Applying Lean Principals in The Organization Results in Renewal
1. Customer Expectation Management – This is a method of training that focus on the perceived-value customers are demanding.
2. Outside-in Perspective – It is an approach and/or an activity that aims to focus the organization on what is happening around it.
3. Lean culture – Refer to a culture that facilitates flow of the main work process, and sustainability of the implemented lean management tools and techniques.
4. Accountability – The condition or fact of being responsible.
5. Visual Management – This is a workstation that is self-ordering, self-regulating, self-improving and self-explaining.
Lean principles are mainly applied in operations to eliminate waste, but they can also be applied at managerial level to help the entire organization improve effectiveness and efficiency of its operations.
Traditional organizations are always facing numerous issues such as;
Executives are constantly wondering how they should fight complacency as they watch their rivals begin to gain market.
Businesses are facing diminishing returns as they try to cut cost. Maybe because a significant portion of their profit is being consumed by affiliate firms from which they have outsourced different services.
Asset managers are trying to deal with disappointed customers who are complaining that it has taken long to open account, etc.
In most cases, these problems are rectified by leaning operations. Lean organizations are committed to their customers and work toward minimizing waste by focusing all of their resources towards providing maximum value to their clients. In a lean organization;
Investments are warily evaluated and only made when it is crystal clear that long-term financial benefit exists in these projects.
Fluffs are eliminated until all that remains are employees and departments that directly affect the final product.
All organizations can be ‘leaned' provided their mission and vision are clearly defined. In this article, we will wrap things up by discussing a criteria which done right, leads to a lean organization that renews (re-invents) itself.
Step One: Assessment of Work Practices
Transformation can be hard, especially when an organization has been running the same way for many decades. Ideally, start by conducting an honest evaluation of your current work practices and processes to determine the ones that can be eliminated without setback on the value delivered to the end client. For instance, if an organization imports its raw material, it should find out whether a local supplier exists who can provide the same material faster and with no shipping costs. A lean firm depends on completing the journey from raw material to the final product as easily as possible, and without any waste.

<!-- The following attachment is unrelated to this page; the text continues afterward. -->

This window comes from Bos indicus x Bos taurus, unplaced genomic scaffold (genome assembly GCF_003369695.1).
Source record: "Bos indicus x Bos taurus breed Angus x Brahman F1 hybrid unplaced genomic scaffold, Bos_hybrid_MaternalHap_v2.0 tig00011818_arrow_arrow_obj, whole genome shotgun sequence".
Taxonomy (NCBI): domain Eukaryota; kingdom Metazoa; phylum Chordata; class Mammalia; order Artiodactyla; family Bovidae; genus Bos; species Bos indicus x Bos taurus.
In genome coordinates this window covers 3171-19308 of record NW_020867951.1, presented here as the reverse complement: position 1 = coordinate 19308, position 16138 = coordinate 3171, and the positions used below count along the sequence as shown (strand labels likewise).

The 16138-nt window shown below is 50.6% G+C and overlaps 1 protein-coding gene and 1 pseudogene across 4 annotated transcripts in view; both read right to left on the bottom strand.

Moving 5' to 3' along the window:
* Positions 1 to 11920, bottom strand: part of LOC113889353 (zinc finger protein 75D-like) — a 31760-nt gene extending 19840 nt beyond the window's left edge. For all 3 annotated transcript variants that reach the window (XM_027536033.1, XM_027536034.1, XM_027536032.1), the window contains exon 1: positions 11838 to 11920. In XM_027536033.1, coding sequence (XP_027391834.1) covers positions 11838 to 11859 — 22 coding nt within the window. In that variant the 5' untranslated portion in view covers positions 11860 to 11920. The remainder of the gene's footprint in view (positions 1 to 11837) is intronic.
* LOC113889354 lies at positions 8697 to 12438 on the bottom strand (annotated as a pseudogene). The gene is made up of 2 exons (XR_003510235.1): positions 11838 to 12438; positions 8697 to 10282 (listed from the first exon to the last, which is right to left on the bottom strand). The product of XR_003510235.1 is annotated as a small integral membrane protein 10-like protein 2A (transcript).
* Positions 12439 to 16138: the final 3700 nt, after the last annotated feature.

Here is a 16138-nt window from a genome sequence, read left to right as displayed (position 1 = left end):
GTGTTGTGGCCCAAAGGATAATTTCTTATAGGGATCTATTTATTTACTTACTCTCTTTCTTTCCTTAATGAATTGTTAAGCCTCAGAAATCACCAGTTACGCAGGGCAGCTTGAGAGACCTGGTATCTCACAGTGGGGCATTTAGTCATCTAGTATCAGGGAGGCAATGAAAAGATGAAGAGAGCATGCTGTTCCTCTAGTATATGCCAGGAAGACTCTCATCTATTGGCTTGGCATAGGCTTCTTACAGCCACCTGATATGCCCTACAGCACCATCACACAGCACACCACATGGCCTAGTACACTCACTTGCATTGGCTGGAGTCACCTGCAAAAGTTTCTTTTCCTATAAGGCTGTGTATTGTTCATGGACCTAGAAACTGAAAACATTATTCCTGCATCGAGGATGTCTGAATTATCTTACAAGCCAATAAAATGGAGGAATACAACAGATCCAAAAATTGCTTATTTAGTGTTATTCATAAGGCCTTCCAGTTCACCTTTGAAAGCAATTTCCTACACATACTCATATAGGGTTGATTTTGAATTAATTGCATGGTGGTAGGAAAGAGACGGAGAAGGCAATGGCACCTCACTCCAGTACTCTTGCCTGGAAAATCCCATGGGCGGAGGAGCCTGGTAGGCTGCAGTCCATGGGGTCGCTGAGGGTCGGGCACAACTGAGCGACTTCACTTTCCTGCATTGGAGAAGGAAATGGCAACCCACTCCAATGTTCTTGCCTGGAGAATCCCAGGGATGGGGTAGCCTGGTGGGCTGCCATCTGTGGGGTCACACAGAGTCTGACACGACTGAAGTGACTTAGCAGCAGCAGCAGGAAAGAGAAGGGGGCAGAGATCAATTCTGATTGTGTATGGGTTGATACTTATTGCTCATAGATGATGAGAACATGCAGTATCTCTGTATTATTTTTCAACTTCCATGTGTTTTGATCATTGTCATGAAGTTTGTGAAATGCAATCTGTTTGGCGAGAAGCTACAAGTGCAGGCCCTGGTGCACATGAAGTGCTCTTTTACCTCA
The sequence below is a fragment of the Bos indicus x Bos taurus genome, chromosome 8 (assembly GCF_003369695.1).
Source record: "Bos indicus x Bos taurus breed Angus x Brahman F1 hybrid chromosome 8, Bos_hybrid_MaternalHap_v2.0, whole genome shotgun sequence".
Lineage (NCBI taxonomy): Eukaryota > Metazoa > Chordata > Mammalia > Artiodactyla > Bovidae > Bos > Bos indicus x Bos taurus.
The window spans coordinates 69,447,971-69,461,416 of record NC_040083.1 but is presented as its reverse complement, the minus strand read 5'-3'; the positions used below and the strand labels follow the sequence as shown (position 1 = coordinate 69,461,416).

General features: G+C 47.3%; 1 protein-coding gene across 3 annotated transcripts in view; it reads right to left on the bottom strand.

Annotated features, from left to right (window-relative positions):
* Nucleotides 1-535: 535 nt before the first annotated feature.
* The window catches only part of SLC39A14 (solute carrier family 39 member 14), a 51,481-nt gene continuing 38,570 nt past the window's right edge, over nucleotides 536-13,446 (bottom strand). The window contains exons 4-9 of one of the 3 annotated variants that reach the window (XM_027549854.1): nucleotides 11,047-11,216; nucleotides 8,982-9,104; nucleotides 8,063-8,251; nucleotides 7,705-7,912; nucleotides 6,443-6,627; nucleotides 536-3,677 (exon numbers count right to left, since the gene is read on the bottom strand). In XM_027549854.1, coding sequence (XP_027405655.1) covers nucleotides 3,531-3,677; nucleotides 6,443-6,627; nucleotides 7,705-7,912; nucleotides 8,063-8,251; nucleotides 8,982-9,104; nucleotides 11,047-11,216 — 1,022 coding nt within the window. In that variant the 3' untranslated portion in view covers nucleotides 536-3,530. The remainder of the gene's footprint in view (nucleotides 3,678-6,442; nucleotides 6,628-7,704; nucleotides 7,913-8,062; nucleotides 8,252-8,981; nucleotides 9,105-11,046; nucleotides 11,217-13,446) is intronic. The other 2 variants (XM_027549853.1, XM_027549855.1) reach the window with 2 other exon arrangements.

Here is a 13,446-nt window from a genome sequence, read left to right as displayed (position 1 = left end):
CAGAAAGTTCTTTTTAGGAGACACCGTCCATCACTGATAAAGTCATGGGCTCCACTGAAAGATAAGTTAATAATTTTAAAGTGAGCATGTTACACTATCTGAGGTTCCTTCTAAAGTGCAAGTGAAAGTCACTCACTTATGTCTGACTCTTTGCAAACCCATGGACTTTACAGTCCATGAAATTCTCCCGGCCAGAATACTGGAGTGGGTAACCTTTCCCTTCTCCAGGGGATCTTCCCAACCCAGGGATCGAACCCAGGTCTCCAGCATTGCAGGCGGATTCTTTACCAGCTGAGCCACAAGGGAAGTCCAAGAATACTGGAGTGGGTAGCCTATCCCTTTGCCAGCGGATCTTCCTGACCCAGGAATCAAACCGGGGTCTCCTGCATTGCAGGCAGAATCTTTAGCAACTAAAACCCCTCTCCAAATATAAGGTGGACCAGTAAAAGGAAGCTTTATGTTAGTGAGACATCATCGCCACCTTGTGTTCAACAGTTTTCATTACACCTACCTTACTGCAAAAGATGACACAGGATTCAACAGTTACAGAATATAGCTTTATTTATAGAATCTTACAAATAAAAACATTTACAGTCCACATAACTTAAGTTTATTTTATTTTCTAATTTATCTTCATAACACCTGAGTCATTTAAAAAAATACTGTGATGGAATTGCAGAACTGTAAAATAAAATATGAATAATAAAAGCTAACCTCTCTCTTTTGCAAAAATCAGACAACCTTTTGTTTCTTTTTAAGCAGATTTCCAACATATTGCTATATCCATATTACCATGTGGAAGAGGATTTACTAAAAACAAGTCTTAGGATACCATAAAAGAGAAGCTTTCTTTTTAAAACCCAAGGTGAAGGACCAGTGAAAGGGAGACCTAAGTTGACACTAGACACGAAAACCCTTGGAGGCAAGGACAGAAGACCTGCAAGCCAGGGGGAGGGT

Step Two: Eliminate the Fat
Probably the hardest part of leaning or streamlining an organization is cutting the number of employees. Many organizations find it more cost effective to outsource some duties rather than have a department for handling them. For instance;
Some firms find it bank friendly to outsource their payroll responsibilities as opposed to having a payroll department.
Human resource department can effectively be run by a few employees as long as their skills match the nature of the job.Interested in learning more? Why not take an online class in Lean Management?
Additionally, middle management can be reduced without any major loss in productivity.
Step Three: Credit the Employees
Employees should be given credit for understanding what they are doing. Generally speaking, rank-and-file workers regularly have a better knowledge of their responsibilities than their supervisors. Management should take advantage of this by allowing workers to contribute in various lean management decisions, for example, during meeting to brainstorm new ideas on how to lean their processes or how to implement lean ideas. The days of a manager or employer acting like a parent who knows all the answers are long gone. Your organizations simply cannot afford to lose the initiative that comes with workers who are allowed to put their authority on their jobs. The more the employees get involved in their jobs, the less the personnel will be needed to complete a task.